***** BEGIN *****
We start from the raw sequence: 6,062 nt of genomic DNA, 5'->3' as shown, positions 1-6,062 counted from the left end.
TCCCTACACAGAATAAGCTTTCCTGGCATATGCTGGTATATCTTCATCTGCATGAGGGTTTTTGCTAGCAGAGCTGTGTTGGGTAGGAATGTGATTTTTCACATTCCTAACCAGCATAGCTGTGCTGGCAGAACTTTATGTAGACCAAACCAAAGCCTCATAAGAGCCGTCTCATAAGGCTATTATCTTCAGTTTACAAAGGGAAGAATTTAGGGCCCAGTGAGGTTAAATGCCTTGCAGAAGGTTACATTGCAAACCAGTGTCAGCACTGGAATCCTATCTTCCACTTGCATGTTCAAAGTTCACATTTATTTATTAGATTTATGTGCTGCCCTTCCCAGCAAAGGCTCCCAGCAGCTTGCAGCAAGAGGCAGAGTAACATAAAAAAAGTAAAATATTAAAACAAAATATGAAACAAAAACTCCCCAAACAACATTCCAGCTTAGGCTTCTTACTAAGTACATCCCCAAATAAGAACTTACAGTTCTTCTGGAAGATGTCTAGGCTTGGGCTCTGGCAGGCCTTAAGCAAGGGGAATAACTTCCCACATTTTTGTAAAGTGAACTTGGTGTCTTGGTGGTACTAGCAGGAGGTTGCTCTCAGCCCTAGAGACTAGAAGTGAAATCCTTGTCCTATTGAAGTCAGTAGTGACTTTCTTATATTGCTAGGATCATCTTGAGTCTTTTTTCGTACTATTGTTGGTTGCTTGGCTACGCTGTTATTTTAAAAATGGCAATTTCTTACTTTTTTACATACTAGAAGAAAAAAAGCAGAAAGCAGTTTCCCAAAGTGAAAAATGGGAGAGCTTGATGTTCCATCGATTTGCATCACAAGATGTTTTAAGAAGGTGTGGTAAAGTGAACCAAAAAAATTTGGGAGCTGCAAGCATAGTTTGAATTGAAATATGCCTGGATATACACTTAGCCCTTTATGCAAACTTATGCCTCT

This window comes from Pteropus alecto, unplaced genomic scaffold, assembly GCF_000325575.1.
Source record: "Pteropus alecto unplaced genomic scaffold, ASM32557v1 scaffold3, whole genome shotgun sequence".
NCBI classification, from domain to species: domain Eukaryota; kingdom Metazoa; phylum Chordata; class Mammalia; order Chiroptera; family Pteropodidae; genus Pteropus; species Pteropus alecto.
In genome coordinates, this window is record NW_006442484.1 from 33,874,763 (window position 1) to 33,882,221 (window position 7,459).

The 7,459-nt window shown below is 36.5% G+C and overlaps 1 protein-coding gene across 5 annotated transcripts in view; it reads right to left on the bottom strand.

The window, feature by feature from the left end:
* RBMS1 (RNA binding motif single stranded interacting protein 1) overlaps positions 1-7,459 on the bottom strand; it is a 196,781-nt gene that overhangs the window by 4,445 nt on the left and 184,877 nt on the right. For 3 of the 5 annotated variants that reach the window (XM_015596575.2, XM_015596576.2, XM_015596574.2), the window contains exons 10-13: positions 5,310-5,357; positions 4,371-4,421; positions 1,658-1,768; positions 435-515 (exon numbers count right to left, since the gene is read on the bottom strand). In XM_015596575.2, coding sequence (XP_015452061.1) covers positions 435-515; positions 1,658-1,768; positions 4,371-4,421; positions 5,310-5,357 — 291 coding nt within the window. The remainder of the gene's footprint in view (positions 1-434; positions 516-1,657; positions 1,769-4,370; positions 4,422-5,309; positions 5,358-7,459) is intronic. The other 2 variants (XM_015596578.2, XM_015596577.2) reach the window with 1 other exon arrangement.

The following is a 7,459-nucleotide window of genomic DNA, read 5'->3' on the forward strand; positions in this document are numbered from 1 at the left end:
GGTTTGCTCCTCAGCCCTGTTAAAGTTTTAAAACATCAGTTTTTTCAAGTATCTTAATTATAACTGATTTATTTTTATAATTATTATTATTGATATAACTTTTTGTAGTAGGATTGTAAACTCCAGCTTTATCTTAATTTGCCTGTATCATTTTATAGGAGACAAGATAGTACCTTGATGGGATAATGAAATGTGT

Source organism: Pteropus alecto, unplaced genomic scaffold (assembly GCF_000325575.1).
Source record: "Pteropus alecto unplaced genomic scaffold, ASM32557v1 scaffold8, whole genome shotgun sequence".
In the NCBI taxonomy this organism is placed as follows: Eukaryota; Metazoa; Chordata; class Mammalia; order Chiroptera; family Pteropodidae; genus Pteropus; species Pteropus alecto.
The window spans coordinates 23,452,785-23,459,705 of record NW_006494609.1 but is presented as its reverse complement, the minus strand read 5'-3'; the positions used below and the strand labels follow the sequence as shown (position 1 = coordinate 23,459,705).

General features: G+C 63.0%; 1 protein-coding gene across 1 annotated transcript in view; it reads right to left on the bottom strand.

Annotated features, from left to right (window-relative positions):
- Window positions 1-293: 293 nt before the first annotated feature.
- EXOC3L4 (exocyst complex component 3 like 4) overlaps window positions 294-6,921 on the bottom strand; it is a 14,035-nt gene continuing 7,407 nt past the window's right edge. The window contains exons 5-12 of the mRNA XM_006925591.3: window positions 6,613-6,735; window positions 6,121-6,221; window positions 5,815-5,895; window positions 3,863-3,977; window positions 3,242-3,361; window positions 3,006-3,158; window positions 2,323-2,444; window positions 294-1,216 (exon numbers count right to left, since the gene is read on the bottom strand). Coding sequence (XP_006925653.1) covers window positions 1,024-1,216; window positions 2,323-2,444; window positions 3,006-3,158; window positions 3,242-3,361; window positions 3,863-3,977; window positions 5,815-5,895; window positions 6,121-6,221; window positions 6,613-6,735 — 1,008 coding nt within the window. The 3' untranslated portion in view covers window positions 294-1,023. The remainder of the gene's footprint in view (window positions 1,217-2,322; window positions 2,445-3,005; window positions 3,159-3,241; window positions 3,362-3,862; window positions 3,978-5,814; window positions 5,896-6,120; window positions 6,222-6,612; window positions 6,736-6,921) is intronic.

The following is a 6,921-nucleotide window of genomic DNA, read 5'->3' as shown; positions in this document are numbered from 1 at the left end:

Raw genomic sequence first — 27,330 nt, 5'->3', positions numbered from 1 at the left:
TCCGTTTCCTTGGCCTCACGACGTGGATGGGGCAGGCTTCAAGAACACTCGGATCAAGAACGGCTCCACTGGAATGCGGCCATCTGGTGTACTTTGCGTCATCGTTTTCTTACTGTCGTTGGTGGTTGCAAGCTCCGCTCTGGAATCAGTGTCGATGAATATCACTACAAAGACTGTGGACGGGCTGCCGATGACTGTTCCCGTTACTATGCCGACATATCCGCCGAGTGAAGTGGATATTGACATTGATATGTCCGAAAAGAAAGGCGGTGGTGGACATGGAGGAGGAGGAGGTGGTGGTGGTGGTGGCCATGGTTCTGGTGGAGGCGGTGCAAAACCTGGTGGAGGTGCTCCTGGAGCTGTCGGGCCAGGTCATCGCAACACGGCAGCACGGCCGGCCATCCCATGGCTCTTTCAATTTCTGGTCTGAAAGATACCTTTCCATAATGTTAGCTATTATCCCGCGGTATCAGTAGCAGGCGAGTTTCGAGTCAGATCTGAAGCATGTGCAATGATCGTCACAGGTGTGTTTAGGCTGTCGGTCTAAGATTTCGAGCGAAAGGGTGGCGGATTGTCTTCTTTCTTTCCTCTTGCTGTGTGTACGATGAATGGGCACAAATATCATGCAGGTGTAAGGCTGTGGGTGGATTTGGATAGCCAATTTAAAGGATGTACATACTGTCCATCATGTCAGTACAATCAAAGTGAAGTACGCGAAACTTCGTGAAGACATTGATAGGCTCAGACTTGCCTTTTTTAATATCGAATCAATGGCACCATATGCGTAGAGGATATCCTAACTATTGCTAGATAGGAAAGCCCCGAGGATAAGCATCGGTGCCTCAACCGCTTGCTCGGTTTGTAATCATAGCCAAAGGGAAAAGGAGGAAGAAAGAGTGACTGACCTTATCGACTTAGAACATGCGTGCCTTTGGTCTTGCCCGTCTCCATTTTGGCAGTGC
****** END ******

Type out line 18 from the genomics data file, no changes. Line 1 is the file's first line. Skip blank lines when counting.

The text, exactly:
- Window positions 1-293: 293 nt before the first annotated feature.